Investigation finds technology inside police vehicles can lead to distraction, causing wrecks
11:30 AM, May 6, 2013
8:09 PM, May 6, 2013
KANSAS CITY, Mo. - Police constantly warn motorists about the dangers of distracted driving. In most states, they can even give you a ticket for texting behind the wheel.
But a 41 Action News investigation found some officers are not taking their own advice, allowing their attention to stray from the road to patrol vehicles filled with the latest police technology. That distracted driving is leading to wrecks and putting those officers -- and the public -- at risk.
Drivers share their police crash stories
In August of 2012, Robert Dyer was driving on Crysler Avenue in Independence, Mo., when he put on his blinker and slowed to make a right-hand turn.
In his mirror, Dyer could see an Independence police car rapidly approaching.
"I yelled, 'Watch out' to my friend in the passenger seat," Dyer told 41 Action News.
The rear-end collision twisted Dyer's truck around. His friend went to the hospital. Dyer's head smashed the back window of his truck from the recoil. The crash report indicates the officer was looking at his computer and never even hit the brakes before the collision.
"I'm just sitting there thinking that there's this policy about everyone with cellphones and other things that you're not supposed to do in the car," Dyer said. "But here police officers get by with it. Kind of seems like a double standard."
In Sugar Creek, an officer reading text messages hit a parked Salvation Army bus. In Lee's Summit, an officer looking at his computer hit a curb and popped a tire.
Similar stories played out in other parts of Missouri. In October of 2012, Jill Pingel stopped her car in traffic, looked in her rear-view mirror and noticed a St. Louis County officer staring down at his computer. She braced for the impact.
"It was my last day of maternity leave," Pingel said. "I was extremely lucky that my baby girl just happened to be at home instead of riding with me in the car during that errand."
In December of 2011, Marie Unterreiner was rear-ended by a Florissant police officer as she turned into her cul-de-sac.
"He told me he was running my license plates," Unterreiner said. "I just had my wisdom teeth out and my chin hit the steering wheel, so it hurt like hell."
And in August of 2012, dashcam video obtained by 41 Action News showed another crash. In that incident, a Missouri state trooper was responding to an emergency and looking at his computer. When his car drifted off the road at 60 mph, the trooper overcorrected and skidded into a ditch.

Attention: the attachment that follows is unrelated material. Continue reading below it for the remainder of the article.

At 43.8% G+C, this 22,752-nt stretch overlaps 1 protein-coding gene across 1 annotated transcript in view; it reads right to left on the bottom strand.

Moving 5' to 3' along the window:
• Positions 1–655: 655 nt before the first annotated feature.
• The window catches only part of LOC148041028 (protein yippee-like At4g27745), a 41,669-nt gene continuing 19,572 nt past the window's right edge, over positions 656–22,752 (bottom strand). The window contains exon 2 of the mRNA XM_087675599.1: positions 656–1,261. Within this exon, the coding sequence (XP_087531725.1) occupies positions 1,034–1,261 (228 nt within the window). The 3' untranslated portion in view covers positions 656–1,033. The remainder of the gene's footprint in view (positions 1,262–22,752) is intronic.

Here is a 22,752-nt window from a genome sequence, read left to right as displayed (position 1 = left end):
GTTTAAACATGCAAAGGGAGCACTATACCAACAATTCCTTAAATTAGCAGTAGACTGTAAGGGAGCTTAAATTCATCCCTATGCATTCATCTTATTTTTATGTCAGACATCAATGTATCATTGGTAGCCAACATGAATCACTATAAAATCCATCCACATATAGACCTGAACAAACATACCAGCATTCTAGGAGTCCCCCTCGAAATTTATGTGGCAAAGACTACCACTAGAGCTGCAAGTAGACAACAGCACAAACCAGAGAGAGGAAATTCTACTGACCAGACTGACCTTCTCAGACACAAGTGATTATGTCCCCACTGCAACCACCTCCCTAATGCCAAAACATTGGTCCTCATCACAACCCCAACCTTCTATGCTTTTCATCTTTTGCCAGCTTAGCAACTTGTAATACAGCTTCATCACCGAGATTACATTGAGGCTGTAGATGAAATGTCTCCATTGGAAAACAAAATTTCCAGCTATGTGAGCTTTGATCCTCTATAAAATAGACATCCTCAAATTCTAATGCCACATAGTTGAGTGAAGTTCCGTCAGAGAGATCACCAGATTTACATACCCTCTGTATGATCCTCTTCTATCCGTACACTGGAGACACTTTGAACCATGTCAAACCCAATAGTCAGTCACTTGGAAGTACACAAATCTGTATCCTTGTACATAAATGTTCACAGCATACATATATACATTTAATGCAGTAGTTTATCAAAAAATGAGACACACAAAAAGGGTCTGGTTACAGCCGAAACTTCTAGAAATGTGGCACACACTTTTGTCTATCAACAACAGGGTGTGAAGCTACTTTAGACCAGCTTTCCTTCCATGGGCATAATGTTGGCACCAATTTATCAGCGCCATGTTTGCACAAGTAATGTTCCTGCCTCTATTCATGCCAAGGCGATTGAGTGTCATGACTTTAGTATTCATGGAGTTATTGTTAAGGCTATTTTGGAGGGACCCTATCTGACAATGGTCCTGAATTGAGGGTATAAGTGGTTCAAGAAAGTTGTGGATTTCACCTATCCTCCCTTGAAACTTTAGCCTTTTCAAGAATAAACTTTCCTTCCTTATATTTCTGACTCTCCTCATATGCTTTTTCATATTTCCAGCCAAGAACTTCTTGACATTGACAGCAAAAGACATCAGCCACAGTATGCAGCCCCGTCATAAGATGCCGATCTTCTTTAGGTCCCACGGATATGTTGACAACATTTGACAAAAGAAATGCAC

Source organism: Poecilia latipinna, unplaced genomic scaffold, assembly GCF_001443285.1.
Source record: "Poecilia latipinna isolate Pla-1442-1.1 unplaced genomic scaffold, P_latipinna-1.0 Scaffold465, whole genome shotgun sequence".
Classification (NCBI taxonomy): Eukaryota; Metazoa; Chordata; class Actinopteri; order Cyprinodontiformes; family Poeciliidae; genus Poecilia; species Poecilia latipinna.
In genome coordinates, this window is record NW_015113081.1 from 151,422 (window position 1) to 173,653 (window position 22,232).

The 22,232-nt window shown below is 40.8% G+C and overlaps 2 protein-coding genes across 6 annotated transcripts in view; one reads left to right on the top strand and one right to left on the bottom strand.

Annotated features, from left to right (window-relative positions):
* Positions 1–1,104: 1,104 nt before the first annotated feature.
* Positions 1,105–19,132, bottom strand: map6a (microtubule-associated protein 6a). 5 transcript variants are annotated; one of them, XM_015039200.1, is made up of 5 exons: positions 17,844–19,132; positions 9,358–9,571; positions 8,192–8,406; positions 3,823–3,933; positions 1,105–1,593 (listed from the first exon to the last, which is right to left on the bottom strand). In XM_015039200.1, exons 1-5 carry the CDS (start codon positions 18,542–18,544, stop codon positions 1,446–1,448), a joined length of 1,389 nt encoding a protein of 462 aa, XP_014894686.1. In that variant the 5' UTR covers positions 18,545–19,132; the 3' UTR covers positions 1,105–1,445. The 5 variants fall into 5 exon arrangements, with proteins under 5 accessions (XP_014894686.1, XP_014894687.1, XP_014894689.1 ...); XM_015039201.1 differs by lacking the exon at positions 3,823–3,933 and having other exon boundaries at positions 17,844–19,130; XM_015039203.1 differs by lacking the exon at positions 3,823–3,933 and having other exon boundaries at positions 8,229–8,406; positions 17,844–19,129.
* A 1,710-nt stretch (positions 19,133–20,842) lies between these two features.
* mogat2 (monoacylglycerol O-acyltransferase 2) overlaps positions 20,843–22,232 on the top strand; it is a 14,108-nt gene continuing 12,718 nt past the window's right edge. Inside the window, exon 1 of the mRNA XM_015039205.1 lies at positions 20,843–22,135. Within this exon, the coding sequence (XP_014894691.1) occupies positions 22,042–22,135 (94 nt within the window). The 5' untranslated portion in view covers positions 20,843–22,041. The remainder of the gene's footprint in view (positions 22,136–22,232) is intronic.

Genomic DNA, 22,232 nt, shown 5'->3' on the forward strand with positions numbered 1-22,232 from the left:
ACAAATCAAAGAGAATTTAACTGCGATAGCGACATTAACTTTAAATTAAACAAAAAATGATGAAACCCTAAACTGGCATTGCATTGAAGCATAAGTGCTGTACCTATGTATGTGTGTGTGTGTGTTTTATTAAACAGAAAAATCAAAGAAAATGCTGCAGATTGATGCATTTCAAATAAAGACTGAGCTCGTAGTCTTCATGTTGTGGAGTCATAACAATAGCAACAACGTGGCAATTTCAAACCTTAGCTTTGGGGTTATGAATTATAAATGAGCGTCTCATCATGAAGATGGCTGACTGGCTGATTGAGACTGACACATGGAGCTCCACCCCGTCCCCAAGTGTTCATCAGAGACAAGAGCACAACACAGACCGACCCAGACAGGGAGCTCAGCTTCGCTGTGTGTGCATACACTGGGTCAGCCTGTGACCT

But perhaps the most dramatic incident was a close call for a Johnson County, Mo., sheriff's deputy. According to the crash report, the deputy was on his cell phone on a rural gravel road.
He approached a railroad crossing and didn't notice a train coming until the very last moment. The deputy slammed on the brakes, but the train hit the front of the patrol vehicle, spinning it parallel with the tracks.
The deputy was not seriously injured, but Sheriff Charles Heiss said he was probably just a couple of feet away from losing his life.
The Union Pacific train captured the collision on video, but a company spokesman declined to provide the footage to 41 Action News.
How often is distracted driving blamed for police crashes?
In 2012, there were at least 35 law enforcement-related crashes that involved some type of technology distraction, according to statewide data provided to 41 Action News by the Missouri State Highway Patrol. That figure could grow because staff members are still entering crash reports into the system from the last few months of the year.
The specific overview of distraction-related crashes is possible because of more detailed crash reports that debuted in 2012. When "inattention" is checked as a contributing circumstance, an investigating officer now has the option to choose up to 15 different factors -- everything from texting to eating to fiddling with the stereo.
Of course, the accuracy of the statistics also depend on the honesty of the officers involved in the crashes. If an officer fails to mention that he was on his cellphone when he wrecked a patrol car, it likely wouldn't be tallied in the database as a distraction-related crash.
From St. Louis to the Kansas City area, 41 Action News reviewed crash reports in which officers admitted their attention had shifted from the road. In the majority of the reports, officers said they were looking at their in-car computers before a crash.